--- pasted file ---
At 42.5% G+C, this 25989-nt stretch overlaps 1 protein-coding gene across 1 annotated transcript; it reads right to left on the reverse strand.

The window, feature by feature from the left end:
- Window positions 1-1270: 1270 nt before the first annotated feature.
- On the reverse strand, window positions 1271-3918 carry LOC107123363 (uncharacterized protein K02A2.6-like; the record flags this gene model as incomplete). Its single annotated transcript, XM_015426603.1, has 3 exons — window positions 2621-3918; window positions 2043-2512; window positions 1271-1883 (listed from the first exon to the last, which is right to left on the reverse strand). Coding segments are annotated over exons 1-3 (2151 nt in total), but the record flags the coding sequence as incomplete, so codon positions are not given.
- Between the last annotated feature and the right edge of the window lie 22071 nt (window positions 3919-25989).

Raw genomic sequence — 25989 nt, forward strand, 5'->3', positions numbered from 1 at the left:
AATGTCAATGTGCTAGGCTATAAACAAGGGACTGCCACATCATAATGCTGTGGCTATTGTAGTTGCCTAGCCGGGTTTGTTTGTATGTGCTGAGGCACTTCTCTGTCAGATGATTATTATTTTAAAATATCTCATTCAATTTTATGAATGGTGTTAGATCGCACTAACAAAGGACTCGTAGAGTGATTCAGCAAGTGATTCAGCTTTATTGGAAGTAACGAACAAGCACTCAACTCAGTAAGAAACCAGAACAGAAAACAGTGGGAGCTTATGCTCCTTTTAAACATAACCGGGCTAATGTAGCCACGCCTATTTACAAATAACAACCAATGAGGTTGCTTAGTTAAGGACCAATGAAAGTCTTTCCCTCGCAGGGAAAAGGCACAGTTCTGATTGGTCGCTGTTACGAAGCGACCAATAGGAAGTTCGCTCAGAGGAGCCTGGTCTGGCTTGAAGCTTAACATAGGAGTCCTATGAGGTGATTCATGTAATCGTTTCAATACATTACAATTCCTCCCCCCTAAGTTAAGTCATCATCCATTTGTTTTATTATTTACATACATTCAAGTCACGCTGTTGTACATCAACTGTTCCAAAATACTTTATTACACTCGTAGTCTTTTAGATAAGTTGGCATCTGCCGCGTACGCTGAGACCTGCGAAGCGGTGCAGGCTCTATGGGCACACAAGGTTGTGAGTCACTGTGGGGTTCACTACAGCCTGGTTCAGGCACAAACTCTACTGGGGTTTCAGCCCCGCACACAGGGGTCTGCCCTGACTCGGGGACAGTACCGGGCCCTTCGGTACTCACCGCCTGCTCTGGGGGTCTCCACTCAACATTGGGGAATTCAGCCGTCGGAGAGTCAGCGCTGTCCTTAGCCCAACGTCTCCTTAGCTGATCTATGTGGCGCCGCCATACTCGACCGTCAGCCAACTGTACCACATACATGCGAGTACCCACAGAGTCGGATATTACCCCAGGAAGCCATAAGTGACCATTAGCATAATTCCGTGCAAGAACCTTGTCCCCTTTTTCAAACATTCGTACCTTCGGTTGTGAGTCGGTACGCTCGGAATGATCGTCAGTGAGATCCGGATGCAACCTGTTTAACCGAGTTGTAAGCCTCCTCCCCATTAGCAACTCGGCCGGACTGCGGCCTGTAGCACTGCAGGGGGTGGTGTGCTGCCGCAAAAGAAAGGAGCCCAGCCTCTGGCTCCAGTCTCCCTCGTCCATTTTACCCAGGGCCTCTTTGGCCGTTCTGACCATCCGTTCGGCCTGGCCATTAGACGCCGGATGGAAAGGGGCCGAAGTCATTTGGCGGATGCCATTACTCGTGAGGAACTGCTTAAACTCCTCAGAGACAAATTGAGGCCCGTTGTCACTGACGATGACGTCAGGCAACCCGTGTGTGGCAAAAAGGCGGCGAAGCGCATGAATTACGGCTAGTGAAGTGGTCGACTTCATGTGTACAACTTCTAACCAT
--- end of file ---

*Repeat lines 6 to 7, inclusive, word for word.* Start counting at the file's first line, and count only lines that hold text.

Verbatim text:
Raw genomic sequence — 25989 nt, forward strand, 5'->3', positions numbered from 1 at the left:
AATGTCAATGTGCTAGGCTATAAACAAGGGACTGCCACATCATAATGCTGTGGCTATTGTAGTTGCCTAGCCGGGTTTGTTTGTATGTGCTGAGGCACTTCTCTGTCAGATGATTATTATTTTAAAATATCTCATTCAATTTTATGAATGGTGTTAGATCGCACTAACAAAGGACTCGTAGAGTGATTCAGCAAGTGATTCAGCTTTATTGGAAGTAACGAACAAGCACTCAACTCAGTAAGAAACCAGAACAGAAAACAGTGGGAGCTTATGCTCCTTTTAAACATAACCGGGCTAATGTAGCCACGCCTATTTACAAATAACAACCAATGAGGTTGCTTAGTTAAGGACCAATGAAAGTCTTTCCCTCGCAGGGAAAAGGCACAGTTCTGATTGGTCGCTGTTACGAAGCGACCAATAGGAAGTTCGCTCAGAGGAGCCTGGTCTGGCTTGAAGCTTAACATAGGAGTCCTATGAGGTGATTCATGTAATCGTTTCAATACATTACAATTCCTCCCCCCTAAGTTAAGTCATCATCCATTTGTTTTATTATTTACATACATTCAAGTCACGCTGTTGTACATCAACTGTTCCAAAATACTTTATTACACTCGTAGTCTTTTAGATAAGTTGGCATCTGCCGCGTACGCTGAGACCTGCGAAGCGGTGCAGGCTCTATGGGCACACAAGGTTGTGAGTCACTGTGGGGTTCACTACAGCCTGGTTCAGGCACAAACTCTACTGGGGTTTCAGCCCCGCACACAGGGGTCTGCCCTGACTCGGGGACAGTACCGGGCCCTTCGGTACTCACCGCCTGCTCTGGGGGTCTCCACTCAACATTGGGGAATTCAGCCGTCGGAGAGTCAGCGCTGTCCTTAGCCCAACGTCTCCTTAGCTGATCTATGTGGCGCCGCCATACTCGACCGTCAGCCAACTGTACCACATACATGCGAGTACCCACAGAGTCGGATATTACCCCAGGAAGCCATAAGTGACCATTAGCATAATTCCGTGCAAGAACCTTGTCCCCTTTTTCAAACATTCGTACCTTCGGTTGTGAGTCGGTACGCTCGGAATGATCGTCAGTGAGATCCGGATGCAACCTGTTTAACCGAGTTGTAAGCCTCCTCCCCATTAGCAACTCGGCCGGACTGCGGCCTGTAGCACTGCAGGGGGTGGTGTGCTGCCGCAAAAGAAAGGAGCCCAGCCTCTGGCTCCAGTCTCCCTCGTCCATTTTACCCAGGGCCTCTTTGGCCGTTCTGACCATCCGTTCGGCCTGGCCATTAGACGCCGGATGGAAAGGGGCCGAAGTCATTTGGCGGATGCCATTACTCGTGAGGAACTGCTTAAACTCCTCAGAGACAAATTGAGGCCCGTTGTCACTGACGATGACGTCAGGCAACCCGTGTGTGGCAAAAAGGCGGCGAAGCGCATGAATTACGGCTAGTGAAGTGGTCGACTTCATGTGTACAACTTCTAACCAT